Sunday, September 13, 2009

Attention Black People! Skin Whitener for Sale!

Among Americans, I am considered black.

Okay . . .

Heck, among black people, I am considered black. I am a very dark skinned black man. I am not honey skinned or brown skinned or red skinned or tanned--I am black.

The interesting thing is that I did not know how dark I was until a few years ago I pondered a photograph I had taken with some of my dark skinned black friends. I had always considered them very dark, but when I looked at that photo I made the decision to stop using the "very" when describing them. Among these dark hued brethren, I was the darkest (and the cutest, but that's another story).

That was so weird. When I looked at photographs from my childhood, I was less black. I was more brown. Now I am black.

Then I started looking around to see if I could find black people who were darker even than I was. And there they were. They weren't too hard to find. I would stand beside them and glance furtively, comparing skin tones. I would make excuses to take photographs with them.

Cool, I thought. Cool. There were people even darker than I was.

And my student from Nigeria--I was fascinated by her skin. It was so black it seemed to swallow light and ooze it back out as a sort of sheen or shine. She made even dark skinned people like me seem light.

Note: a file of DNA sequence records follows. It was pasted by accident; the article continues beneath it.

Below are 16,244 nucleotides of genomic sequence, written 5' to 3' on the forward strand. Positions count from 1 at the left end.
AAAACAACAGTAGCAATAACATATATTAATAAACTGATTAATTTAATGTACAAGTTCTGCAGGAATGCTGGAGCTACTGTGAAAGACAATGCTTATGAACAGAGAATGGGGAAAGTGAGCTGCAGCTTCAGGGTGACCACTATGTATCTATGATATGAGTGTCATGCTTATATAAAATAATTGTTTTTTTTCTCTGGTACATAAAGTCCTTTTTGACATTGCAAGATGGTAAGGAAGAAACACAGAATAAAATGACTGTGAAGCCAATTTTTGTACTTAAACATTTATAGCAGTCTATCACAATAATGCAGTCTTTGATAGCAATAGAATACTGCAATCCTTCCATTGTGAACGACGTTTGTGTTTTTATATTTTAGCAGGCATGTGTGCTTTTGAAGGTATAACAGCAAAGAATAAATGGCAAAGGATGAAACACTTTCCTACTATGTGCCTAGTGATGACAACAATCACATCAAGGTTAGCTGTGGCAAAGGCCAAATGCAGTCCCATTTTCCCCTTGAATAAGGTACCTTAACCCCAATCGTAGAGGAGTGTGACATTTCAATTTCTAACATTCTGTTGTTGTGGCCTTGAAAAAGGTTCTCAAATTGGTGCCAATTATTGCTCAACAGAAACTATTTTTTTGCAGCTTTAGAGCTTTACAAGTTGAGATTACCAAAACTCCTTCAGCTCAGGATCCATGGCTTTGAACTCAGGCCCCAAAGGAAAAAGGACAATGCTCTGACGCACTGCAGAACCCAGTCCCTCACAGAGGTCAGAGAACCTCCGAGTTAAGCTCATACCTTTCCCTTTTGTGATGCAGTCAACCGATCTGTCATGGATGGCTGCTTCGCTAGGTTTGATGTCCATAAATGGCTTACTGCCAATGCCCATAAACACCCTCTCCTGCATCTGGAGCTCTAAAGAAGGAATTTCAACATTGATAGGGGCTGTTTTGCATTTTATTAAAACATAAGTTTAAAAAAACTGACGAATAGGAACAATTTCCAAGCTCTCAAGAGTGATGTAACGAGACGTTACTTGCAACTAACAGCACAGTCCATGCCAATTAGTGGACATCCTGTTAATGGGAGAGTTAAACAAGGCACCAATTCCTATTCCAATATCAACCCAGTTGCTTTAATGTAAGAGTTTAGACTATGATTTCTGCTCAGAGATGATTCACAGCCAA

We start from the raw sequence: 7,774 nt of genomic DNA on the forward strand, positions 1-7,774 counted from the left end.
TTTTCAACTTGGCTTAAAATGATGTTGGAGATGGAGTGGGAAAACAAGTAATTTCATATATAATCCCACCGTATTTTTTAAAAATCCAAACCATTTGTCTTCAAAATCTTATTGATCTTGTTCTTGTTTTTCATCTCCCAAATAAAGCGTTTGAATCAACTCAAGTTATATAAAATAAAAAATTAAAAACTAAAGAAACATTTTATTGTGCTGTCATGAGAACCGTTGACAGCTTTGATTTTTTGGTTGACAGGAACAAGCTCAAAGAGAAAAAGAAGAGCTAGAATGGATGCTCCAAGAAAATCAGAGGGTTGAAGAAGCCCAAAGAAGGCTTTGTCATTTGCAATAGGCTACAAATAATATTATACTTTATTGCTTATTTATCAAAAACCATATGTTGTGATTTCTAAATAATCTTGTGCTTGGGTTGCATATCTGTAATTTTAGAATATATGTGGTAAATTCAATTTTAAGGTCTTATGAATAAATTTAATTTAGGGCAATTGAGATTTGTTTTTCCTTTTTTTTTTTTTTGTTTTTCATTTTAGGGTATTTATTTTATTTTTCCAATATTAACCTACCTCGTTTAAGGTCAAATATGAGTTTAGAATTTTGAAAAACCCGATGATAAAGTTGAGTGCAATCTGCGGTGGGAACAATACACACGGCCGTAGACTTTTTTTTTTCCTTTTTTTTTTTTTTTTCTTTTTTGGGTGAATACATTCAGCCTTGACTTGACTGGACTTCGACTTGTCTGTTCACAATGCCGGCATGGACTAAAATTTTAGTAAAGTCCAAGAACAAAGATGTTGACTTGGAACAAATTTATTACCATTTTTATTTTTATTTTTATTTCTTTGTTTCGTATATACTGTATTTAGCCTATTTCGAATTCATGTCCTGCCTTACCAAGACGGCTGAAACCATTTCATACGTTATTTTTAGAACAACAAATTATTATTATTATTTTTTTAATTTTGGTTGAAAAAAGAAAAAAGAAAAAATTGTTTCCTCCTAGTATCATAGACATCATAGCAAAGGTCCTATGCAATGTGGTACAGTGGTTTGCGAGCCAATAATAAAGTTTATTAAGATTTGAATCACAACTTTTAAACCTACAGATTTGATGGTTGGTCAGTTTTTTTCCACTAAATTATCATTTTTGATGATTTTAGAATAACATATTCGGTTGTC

I recall a conversation I had with this student after class because of a self-deprecating comment she had made during class discussion. Like I said, she was very dark, much darker than I (though much cuter and much smarter). "But Professor Allen," she said, "I'm no different from any other black person. Sometimes the blackness is a burden. Sometimes I just wish I were white. I think we all feel that way sometimes. Right?"

"No. Not all of us," I told her. "Not me. Not as far as I can recall. I've never wished I were white. Maybe I wished it when I was a kid and I cannot remember it, but I even doubt that. My head is just not made that way."

"You've never wished you were white? Come on, professor," she said. "Be honest. You're just trying to act all superior."

"No. I am being honest. I've wished for money. I've wished for fame. I wished to be a best selling novelist. I once even wished to be taller. I wished to be Spider-man when I was a kid, but not because Peter Parker was white, but because I wanted to spin webs, climb walls, and be strong enough to beat up bad guys. I once wished to go out with the prettiest girl in my class, who was white. But again, I did not wish myself white. I saw us together as black and white--in fact, I saw her as pleading with her parents to support her brave love for the amazing black guy that she had fallen in love with. It never happened, of course. I was too shy to even talk to her."

"So you've never wished to be white."

"No. Never," I said. "But I have wished that I could live in a world where there weren't extra hurdles and obstacles because I was black."

She locked onto me with her gaze. "Yes, professor, all black people wish for that, but let me put it to you another way. Do you wish you were black?"